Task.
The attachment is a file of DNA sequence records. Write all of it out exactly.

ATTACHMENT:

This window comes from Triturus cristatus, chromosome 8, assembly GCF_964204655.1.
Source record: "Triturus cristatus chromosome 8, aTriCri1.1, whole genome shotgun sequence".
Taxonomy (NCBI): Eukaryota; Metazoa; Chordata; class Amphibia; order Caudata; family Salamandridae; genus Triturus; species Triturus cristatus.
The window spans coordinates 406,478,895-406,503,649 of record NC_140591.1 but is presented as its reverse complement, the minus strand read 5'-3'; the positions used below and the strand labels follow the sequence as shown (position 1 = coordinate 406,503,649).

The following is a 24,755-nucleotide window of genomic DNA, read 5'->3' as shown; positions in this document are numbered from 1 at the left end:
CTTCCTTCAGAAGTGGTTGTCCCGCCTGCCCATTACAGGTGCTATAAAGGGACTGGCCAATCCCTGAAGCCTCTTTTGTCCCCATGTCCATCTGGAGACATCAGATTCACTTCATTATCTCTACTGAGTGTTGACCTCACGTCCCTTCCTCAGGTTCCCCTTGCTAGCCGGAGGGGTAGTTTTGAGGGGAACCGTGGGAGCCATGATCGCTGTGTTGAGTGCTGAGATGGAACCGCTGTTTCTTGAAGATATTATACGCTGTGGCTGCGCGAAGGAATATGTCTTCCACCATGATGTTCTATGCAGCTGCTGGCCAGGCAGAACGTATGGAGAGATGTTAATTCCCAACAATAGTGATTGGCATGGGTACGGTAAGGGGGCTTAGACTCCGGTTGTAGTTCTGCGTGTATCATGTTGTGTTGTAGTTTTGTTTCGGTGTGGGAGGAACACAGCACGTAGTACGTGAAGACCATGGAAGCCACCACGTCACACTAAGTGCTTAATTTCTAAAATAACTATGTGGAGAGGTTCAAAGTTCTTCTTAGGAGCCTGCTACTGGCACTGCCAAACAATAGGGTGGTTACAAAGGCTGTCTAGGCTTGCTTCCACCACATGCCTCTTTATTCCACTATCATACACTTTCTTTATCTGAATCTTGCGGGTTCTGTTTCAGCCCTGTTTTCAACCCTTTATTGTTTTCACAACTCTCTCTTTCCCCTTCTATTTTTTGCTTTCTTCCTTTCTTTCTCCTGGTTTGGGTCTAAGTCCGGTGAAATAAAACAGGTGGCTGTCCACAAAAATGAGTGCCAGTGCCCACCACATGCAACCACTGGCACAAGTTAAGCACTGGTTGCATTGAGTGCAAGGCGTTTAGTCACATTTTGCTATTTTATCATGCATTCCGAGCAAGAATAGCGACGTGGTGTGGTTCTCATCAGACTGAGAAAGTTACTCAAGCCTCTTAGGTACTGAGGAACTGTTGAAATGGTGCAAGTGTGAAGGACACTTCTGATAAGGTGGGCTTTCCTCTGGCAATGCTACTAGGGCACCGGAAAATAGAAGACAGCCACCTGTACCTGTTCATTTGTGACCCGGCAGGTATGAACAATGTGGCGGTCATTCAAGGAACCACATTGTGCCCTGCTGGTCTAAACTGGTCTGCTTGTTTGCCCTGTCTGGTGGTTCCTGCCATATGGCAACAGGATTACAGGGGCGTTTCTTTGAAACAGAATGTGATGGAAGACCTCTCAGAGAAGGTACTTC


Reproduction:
This window comes from Triturus cristatus, chromosome 8, assembly GCF_964204655.1.
Source record: "Triturus cristatus chromosome 8, aTriCri1.1, whole genome shotgun sequence".
Taxonomy (NCBI): Eukaryota; Metazoa; Chordata; class Amphibia; order Caudata; family Salamandridae; genus Triturus; species Triturus cristatus.
The window spans coordinates 406,478,895-406,503,649 of record NC_140591.1 but is presented as its reverse complement, the minus strand read 5'-3'; the positions used below and the strand labels follow the sequence as shown (position 1 = coordinate 406,503,649).

The following is a 24,755-nucleotide window of genomic DNA, read 5'->3' as shown; positions in this document are numbered from 1 at the left end:
CTTCCTTCAGAAGTGGTTGTCCCGCCTGCCCATTACAGGTGCTATAAAGGGACTGGCCAATCCCTGAAGCCTCTTTTGTCCCCATGTCCATCTGGAGACATCAGATTCACTTCATTATCTCTACTGAGTGTTGACCTCACGTCCCTTCCTCAGGTTCCCCTTGCTAGCCGGAGGGGTAGTTTTGAGGGGAACCGTGGGAGCCATGATCGCTGTGTTGAGTGCTGAGATGGAACCGCTGTTTCTTGAAGATATTATACGCTGTGGCTGCGCGAAGGAATATGTCTTCCACCATGATGTTCTATGCAGCTGCTGGCCAGGCAGAACGTATGGAGAGATGTTAATTCCCAACAATAGTGATTGGCATGGGTACGGTAAGGGGGCTTAGACTCCGGTTGTAGTTCTGCGTGTATCATGTTGTGTTGTAGTTTTGTTTCGGTGTGGGAGGAACACAGCACGTAGTACGTGAAGACCATGGAAGCCACCACGTCACACTAAGTGCTTAATTTCTAAAATAACTATGTGGAGAGGTTCAAAGTTCTTCTTAGGAGCCTGCTACTGGCACTGCCAAACAATAGGGTGGTTACAAAGGCTGTCTAGGCTTGCTTCCACCACATGCCTCTTTATTCCACTATCATACACTTTCTTTATCTGAATCTTGCGGGTTCTGTTTCAGCCCTGTTTTCAACCCTTTATTGTTTTCACAACTCTCTCTTTCCCCTTCTATTTTTTGCTTTCTTCCTTTCTTTCTCCTGGTTTGGGTCTAAGTCCGGTGAAATAAAACAGGTGGCTGTCCACAAAAATGAGTGCCAGTGCCCACCACATGCAACCACTGGCACAAGTTAAGCACTGGTTGCATTGAGTGCAAGGCGTTTAGTCACATTTTGCTATTTTATCATGCATTCCGAGCAAGAATAGCGACGTGGTGTGGTTCTCATCAGACTGAGAAAGTTACTCAAGCCTCTTAGGTACTGAGGAACTGTTGAAATGGTGCAAGTGTGAAGGACACTTCTGATAAGGTGGGCTTTCCTCTGGCAATGCTACTAGGGCACCGGAAAATAGAAGACAGCCACCTGTACCTGTTCATTTGTGACCCGGCAGGTATGAACAATGTGGCGGTCATTCAAGGAACCACATTGTGCCCTGCTGGTCTAAACTGGTCTGCTTGTTTGCCCTGTCTGGTGGTTCCTGCCATATGGCAACAGGATTACAGGGGCGTTTCTTTGAAACAGAATGTGATGGAAGACCTCTCAGAGAAGGTACTTC